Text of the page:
Reflecting the uncertain, tumultuous era in which it was made, much of the popular music of 1968 was moody, trippy, obtuse — and, perhaps not surprisingly, utterly confounding to most of the men and women who worked at LIFE magazine.
Among the counterculture protagonists the magazine sought to fathom and, perhaps, explain to its millions of (largely older) readers was Jim Morrison, the lyricist and front man for the Doors. For a LIFE feature titled “Wicked Go the Doors: An Adult’s Education by the Kings of Acid Rock,” the writer Fred Powledge studied Morrison through his lyrics and his notorious onstage antics. But short of being there, at a Doors concert, perhaps pictures — like those in this gallery, made by LIFE’s Yale Joel — best illuminate the mojo that came to define the “Lizard King.”
After all, love them or hate them, no one denies that the Doors — and especially their riveting leader — left their mark on the rock and roll landscape.
Here, on what would have been Morrison’s 71st birthday (b. Dec. 8, 1943), LIFE.com presents color portraits of the then-24-year-old rocker/poet, plus shots that never ran in the magazine of the Doors playing New York’s famed Fillmore East.
At the time of his 1968 portrait session with Joel in New York, Morrison and his bandmates had released two albums (featuring hits like “Light My Fire,” “People Are Strange” and “Love Me Two Times”), and were about to record a third, Waiting for the Sun. As their popularity grew, the 33-year-old Powledge, taking a break from his typical beat (civil rights and race relations), aimed to “dig,” in an almost scientific fashion, the weird but compelling music his 9-year-old daughter was into.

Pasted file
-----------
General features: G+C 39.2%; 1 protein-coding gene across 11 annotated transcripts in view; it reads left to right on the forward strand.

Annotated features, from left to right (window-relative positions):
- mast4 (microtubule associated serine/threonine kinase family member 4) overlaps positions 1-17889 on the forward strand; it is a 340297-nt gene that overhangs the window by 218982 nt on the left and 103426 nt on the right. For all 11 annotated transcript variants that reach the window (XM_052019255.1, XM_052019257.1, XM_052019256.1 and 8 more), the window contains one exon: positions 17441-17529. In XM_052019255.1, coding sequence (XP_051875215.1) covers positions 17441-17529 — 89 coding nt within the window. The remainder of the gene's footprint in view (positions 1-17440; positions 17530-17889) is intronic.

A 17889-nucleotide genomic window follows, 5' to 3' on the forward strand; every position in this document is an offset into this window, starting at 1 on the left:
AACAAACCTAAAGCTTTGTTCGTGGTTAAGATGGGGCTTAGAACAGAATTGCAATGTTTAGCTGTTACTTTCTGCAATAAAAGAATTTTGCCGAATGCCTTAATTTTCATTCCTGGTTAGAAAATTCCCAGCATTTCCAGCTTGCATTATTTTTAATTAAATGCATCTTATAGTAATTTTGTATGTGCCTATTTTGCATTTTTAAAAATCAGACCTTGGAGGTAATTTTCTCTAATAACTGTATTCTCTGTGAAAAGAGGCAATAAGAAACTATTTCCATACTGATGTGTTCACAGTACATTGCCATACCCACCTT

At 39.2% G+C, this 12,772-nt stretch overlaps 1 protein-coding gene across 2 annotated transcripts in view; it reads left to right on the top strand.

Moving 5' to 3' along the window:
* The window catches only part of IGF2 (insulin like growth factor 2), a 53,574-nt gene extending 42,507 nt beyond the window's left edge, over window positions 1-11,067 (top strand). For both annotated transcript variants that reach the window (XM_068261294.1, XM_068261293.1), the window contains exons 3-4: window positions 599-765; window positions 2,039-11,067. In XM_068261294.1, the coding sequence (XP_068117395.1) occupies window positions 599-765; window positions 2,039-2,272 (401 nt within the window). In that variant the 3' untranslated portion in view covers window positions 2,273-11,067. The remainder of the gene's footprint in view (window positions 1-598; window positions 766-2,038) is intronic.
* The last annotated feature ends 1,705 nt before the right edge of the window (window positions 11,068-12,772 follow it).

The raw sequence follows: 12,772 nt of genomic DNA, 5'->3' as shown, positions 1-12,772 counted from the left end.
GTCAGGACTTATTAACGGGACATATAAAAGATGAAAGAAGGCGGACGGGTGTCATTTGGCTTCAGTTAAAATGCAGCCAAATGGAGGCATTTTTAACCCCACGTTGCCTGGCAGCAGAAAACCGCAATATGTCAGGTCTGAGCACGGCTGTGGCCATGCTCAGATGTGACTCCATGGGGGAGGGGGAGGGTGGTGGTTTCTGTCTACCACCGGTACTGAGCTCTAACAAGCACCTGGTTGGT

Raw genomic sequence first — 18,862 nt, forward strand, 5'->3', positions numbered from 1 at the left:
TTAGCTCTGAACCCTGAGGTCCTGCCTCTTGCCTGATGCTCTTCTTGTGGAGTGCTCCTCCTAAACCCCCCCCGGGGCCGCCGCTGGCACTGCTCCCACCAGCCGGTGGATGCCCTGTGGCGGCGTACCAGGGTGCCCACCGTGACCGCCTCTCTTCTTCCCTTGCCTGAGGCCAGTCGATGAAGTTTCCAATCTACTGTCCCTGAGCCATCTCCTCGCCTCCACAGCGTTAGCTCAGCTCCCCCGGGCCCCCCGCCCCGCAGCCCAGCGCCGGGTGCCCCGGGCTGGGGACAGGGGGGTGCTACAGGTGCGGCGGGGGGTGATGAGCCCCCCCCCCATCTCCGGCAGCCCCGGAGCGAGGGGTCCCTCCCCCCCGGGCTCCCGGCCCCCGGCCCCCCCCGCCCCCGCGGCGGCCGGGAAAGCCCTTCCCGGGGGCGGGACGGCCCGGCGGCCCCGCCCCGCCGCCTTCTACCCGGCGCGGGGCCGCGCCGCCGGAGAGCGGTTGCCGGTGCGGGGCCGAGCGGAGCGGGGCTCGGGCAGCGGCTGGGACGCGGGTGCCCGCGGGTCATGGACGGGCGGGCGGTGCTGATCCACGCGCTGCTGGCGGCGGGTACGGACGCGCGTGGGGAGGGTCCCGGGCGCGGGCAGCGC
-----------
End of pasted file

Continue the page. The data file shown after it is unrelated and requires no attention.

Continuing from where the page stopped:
The most satanic thing [Powledge wrote] about the Doors is Jim Morrison, the lead vocalist and author of most of the group’s songs. Morrison is 24 years old, out of UCLA, and he appears — in public and on his records — to be moody, temperamental, enchanted in the mind and extremely stoned on something . . . [Morrison’s lyrics] are not what you’d call simple and straightforward. You can’t listen to the record once or twice and then put it away in the rack. And this is one of the exciting characteristics of the new music in general: you really have to listen to it, repeatedly, preferably at high volume in a room that is otherwise quiet and perhaps darkened. You must throw away all those old music-listening habits that you learned courtesy of the Lucky Strike Hit Parade and Mantovani.
“Once you see him perform,” Powledge continued, “you realize that he also seems dangerous, which, for a poet, may be a contradiction in terms.”
LIFE’s physical description of Morrison, meanwhile, name-checked a famous burlesque dancer and pinup girl: “He wears skin-tight black leather pants, on stage and away from it; and when he sings, he writhes and grinds and is sort of the male equivalent of the late Miss Lilly Christine, the Cat Girl. But with Lilly Christine you had a good idea that the performance was going to stop short of its promised ending-point. You don’t know that with Morrison.”